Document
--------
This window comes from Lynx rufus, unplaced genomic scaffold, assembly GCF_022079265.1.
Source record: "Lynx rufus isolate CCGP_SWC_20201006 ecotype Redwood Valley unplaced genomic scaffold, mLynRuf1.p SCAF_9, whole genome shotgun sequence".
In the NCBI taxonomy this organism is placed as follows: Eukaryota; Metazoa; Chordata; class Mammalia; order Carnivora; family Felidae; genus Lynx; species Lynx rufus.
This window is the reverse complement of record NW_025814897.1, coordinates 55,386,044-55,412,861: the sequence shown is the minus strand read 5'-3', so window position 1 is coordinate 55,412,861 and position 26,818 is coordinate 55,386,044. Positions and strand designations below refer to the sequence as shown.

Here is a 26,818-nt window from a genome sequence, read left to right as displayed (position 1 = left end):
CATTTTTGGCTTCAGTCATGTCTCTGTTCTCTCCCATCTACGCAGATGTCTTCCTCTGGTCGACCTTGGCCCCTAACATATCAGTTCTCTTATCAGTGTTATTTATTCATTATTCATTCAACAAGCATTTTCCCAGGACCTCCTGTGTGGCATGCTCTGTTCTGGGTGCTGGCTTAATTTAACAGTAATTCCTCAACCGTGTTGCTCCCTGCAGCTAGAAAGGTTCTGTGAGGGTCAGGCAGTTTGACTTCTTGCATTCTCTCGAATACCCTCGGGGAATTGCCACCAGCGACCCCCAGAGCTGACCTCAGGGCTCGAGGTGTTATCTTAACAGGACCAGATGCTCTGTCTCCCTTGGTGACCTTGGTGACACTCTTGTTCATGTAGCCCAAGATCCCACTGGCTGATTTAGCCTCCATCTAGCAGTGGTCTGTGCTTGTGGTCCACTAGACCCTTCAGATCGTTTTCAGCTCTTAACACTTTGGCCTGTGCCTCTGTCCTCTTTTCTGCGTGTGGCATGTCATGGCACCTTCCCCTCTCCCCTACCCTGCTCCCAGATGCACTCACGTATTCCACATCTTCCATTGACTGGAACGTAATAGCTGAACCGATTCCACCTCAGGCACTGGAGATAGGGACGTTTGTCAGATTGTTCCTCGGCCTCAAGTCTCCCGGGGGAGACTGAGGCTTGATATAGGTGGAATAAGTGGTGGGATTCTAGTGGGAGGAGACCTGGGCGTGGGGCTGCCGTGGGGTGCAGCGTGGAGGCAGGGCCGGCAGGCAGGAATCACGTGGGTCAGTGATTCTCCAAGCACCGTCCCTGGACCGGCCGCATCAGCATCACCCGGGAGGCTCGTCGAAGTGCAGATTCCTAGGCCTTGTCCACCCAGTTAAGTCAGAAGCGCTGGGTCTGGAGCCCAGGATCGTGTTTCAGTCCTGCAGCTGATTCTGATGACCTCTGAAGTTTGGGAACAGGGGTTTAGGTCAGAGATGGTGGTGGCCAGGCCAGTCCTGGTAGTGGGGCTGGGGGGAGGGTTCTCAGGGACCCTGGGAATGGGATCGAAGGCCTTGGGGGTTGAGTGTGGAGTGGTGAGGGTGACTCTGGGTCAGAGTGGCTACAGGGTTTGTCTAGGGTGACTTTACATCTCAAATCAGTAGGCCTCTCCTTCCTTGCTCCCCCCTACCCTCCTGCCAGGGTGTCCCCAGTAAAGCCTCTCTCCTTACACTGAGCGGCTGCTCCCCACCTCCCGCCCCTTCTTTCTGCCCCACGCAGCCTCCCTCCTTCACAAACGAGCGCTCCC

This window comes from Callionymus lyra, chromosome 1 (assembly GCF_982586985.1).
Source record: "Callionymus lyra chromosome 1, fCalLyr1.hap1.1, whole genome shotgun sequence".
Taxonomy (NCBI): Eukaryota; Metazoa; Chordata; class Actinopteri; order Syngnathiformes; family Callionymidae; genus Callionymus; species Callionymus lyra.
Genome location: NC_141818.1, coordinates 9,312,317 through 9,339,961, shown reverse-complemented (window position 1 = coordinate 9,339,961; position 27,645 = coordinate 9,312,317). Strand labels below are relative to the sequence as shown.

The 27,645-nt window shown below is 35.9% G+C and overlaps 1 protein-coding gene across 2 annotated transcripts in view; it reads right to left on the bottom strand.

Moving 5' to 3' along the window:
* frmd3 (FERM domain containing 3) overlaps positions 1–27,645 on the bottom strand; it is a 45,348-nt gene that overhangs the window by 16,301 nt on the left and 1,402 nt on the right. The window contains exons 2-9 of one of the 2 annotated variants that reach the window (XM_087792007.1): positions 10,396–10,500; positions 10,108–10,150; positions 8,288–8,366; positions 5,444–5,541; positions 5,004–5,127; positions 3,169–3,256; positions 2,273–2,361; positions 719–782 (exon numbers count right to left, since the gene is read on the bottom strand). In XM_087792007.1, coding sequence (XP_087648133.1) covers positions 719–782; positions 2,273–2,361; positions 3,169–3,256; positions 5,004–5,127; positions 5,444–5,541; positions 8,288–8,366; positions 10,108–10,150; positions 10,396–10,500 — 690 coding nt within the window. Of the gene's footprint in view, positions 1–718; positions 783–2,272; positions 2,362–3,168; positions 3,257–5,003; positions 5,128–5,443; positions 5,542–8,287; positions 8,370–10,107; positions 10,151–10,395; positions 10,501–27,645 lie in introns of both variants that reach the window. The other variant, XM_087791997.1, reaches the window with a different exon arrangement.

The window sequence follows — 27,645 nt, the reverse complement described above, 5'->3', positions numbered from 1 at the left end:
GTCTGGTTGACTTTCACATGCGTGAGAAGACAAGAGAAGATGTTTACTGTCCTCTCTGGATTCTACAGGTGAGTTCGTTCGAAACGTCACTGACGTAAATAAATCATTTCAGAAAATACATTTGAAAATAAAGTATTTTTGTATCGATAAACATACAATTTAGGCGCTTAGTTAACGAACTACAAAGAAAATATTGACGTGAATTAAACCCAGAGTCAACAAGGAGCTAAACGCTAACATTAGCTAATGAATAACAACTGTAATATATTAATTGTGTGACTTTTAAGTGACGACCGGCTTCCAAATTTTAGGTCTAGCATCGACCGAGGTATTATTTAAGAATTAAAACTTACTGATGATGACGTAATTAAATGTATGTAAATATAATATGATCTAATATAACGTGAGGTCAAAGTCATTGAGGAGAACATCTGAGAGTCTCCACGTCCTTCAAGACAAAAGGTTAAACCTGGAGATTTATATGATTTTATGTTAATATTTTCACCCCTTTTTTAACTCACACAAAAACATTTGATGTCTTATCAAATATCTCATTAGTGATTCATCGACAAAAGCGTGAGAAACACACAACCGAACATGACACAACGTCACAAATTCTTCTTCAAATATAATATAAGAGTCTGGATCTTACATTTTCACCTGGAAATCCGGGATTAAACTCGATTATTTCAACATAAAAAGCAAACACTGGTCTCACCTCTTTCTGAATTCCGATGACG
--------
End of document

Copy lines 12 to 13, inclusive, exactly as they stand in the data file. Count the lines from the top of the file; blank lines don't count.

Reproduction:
Moving 5' to 3' along the window:
* frmd3 (FERM domain containing 3) overlaps positions 1–27,645 on the bottom strand; it is a 45,348-nt gene that overhangs the window by 16,301 nt on the left and 1,402 nt on the right. The window contains exons 2-9 of one of the 2 annotated variants that reach the window (XM_087792007.1): positions 10,396–10,500; positions 10,108–10,150; positions 8,288–8,366; positions 5,444–5,541; positions 5,004–5,127; positions 3,169–3,256; positions 2,273–2,361; positions 719–782 (exon numbers count right to left, since the gene is read on the bottom strand). In XM_087792007.1, coding sequence (XP_087648133.1) covers positions 719–782; positions 2,273–2,361; positions 3,169–3,256; positions 5,004–5,127; positions 5,444–5,541; positions 8,288–8,366; positions 10,108–10,150; positions 10,396–10,500 — 690 coding nt within the window. Of the gene's footprint in view, positions 1–718; positions 783–2,272; positions 2,362–3,168; positions 3,257–5,003; positions 5,128–5,443; positions 5,542–8,287; positions 8,370–10,107; positions 10,151–10,395; positions 10,501–27,645 lie in introns of both variants that reach the window. The other variant, XM_087791997.1, reaches the window with a different exon arrangement.